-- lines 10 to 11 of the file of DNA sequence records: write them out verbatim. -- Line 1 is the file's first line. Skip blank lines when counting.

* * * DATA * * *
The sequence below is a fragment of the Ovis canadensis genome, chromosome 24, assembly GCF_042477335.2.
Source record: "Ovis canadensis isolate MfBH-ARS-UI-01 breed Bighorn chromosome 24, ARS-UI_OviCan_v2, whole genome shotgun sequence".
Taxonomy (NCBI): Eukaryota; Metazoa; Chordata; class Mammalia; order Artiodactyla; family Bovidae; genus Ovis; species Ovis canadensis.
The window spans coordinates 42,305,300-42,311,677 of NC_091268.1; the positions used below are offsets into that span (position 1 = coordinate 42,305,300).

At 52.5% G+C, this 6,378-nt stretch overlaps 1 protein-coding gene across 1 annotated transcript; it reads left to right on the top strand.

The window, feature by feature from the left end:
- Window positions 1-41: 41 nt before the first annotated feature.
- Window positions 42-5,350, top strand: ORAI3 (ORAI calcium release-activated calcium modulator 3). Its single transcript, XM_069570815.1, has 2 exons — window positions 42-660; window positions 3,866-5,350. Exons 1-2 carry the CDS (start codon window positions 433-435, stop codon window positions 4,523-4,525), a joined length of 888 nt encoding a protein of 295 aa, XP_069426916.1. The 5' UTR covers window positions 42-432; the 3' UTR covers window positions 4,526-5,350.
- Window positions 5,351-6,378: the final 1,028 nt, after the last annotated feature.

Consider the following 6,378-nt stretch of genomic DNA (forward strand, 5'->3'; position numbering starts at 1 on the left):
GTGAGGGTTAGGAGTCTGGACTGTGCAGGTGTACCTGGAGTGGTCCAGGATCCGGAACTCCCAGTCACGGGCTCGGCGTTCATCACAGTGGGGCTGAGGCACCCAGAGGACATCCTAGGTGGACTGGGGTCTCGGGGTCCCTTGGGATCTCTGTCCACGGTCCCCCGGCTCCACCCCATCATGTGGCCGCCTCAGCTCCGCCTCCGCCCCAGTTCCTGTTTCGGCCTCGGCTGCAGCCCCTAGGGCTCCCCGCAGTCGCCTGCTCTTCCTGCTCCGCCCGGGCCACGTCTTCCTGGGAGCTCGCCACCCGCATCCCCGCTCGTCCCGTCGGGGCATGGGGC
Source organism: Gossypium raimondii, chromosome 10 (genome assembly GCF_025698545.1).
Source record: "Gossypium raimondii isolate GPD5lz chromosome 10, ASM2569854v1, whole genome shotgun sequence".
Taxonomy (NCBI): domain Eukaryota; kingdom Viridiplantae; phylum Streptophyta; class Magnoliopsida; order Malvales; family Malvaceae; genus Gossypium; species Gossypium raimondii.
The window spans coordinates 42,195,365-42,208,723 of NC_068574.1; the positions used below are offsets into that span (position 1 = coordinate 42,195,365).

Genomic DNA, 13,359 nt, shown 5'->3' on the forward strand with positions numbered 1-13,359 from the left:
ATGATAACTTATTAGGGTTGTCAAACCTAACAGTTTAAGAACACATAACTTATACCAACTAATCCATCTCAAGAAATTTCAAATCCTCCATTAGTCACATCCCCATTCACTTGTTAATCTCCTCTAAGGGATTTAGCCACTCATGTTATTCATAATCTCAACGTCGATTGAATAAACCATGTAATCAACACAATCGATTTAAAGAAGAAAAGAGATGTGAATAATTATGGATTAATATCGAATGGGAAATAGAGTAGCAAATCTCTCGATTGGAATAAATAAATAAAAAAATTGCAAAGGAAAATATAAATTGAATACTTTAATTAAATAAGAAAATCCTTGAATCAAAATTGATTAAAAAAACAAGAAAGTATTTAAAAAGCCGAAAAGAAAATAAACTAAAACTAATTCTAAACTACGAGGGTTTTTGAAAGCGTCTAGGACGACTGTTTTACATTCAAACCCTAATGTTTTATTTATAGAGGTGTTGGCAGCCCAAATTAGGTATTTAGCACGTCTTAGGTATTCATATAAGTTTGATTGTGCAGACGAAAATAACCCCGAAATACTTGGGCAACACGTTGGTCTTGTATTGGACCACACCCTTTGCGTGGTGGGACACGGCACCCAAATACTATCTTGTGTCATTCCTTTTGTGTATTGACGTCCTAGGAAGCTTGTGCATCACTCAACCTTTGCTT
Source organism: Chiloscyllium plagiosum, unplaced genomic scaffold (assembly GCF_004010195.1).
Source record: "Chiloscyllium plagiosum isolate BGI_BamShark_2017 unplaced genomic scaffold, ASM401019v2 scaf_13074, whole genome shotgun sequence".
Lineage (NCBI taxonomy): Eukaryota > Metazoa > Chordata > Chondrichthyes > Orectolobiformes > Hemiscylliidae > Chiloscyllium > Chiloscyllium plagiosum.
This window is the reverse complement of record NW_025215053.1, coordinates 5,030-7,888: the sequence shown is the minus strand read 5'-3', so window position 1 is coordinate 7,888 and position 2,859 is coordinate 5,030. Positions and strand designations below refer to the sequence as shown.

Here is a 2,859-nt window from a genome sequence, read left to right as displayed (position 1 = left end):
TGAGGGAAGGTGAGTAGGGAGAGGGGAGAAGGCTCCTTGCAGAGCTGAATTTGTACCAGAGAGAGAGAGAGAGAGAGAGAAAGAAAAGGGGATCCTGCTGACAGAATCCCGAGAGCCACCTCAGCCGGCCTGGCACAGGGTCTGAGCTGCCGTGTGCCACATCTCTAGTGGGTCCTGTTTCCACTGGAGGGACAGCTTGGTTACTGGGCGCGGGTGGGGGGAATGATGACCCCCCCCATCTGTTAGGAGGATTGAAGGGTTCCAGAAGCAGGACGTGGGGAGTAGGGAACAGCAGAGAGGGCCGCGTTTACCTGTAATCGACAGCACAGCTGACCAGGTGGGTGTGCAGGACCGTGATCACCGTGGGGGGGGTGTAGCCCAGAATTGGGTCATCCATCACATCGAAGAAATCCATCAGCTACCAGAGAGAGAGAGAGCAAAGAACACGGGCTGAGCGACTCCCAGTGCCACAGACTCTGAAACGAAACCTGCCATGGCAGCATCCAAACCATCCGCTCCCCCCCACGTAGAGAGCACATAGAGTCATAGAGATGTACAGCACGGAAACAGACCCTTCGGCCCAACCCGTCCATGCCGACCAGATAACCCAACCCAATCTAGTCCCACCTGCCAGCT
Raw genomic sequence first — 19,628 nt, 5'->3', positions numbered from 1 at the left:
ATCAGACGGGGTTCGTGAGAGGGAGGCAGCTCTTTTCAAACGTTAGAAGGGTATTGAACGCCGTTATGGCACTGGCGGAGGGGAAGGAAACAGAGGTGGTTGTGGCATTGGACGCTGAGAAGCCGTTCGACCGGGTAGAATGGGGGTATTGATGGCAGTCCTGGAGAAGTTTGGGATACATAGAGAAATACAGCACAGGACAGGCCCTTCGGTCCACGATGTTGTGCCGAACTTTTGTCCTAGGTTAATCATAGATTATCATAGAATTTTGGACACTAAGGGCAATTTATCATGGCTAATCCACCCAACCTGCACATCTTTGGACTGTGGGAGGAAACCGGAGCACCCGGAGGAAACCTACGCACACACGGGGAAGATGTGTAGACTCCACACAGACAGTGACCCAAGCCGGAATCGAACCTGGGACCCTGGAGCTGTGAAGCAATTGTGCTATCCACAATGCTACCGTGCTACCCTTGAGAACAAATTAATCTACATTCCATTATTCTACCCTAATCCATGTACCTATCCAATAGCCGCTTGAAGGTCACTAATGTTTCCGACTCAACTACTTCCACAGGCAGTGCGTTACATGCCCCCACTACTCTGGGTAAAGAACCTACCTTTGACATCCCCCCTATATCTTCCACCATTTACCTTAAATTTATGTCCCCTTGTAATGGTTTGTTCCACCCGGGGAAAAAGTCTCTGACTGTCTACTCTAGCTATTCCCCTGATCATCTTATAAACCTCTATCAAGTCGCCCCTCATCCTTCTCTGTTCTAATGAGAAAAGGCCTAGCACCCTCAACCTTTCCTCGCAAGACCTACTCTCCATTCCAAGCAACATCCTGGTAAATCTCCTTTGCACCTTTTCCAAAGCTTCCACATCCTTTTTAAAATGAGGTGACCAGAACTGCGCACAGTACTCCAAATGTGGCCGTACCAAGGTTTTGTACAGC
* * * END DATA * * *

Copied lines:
Consider the following 6,378-nt stretch of genomic DNA (forward strand, 5'->3'; position numbering starts at 1 on the left):
GTGAGGGTTAGGAGTCTGGACTGTGCAGGTGTACCTGGAGTGGTCCAGGATCCGGAACTCCCAGTCACGGGCTCGGCGTTCATCACAGTGGGGCTGAGGCACCCAGAGGACATCCTAGGTGGACTGGGGTCTCGGGGTCCCTTGGGATCTCTGTCCACGGTCCCCCGGCTCCACCCCATCATGTGGCCGCCTCAGCTCCGCCTCCGCCCCAGTTCCTGTTTCGGCCTCGGCTGCAGCCCCTAGGGCTCCCCGCAGTCGCCTGCTCTTCCTGCTCCGCCCGGGCCACGTCTTCCTGGGAGCTCGCCACCCGCATCCCCGCTCGTCCCGTCGGGGCATGGGGC